The Net Investment Income Tax (NIIT) is a new tax that took effect on Jan. 1, 2013, so this is the first tax season in which taxpayers have to take it into account. However, because it is somewhat complex, we will divide it into two blog posts. In this post, we’ll cover the rules and regulations and generally, how it works. Next week, we’ll look at the steps involved in its calculation and discuss a few examples.
What Is the NIIT? What’s Included?
The NIIT is a tax assessed on certain types of investment income at a rate of 3.8%. In general, investment income includes, but is not limited to: interest, dividends, capital gains, rental and royalty income, nonqualified annuities, income from businesses involved in trading of financial instruments or commodities and businesses that are passive activities to the taxpayer (within the meaning of section 469).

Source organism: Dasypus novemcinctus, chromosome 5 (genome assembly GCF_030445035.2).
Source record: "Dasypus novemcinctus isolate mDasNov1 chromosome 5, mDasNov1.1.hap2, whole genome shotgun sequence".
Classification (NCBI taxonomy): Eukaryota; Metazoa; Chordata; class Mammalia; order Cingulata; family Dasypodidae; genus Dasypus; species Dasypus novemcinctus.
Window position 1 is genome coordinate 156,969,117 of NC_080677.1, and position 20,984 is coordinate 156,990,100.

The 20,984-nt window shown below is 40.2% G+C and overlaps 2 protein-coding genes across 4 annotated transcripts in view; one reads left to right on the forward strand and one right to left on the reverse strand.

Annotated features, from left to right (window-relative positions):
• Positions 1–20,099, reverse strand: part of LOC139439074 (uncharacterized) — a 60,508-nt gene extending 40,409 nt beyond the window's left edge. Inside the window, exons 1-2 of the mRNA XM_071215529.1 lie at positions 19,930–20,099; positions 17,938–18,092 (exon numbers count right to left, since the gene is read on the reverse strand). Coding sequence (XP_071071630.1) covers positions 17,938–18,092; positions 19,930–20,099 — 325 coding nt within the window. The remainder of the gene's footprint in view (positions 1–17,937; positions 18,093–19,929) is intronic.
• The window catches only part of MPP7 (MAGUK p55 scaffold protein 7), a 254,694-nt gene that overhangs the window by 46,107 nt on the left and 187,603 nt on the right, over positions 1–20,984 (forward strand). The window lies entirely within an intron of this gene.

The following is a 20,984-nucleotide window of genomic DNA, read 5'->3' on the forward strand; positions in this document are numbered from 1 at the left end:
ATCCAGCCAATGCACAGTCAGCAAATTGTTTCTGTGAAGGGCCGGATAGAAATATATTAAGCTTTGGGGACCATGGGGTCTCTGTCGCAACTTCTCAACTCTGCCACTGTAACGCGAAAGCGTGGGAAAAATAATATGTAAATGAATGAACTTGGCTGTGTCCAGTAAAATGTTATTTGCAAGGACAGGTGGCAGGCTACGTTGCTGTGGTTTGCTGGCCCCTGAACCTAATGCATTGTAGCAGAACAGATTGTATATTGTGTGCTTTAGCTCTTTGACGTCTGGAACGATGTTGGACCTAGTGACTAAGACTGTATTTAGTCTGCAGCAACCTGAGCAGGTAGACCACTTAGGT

NOTE: Section 469 contains the passive activity loss rules.
Common Types of Income Not Included
Certain income is not included in the calculation of NIIT. This includes, but is not limited to: wages, unemployment compensation; operating income from a non-passive business, Social Security benefits, alimony, tax-exempt interest, self-employment income, Alaska Permanent Fund Dividends (see Rev. Rul. 90-56, 1990-2 CB 102) and distributions from certain qualified plans as described in IRC sections 401(a), 403(a), 403(b), 408, 408A or 457(b).
The NIIT calculation is a bit complex, in that it involves several variables. In general, the amount of tax due on this type of income is calculated on the lesser of:
How Is the NIIT Calculated?
1) Amount of Modified Adjusted Gross Income (MAGI) which exceeds the applicable threshold (see Table below)
2) Total Net Investment Income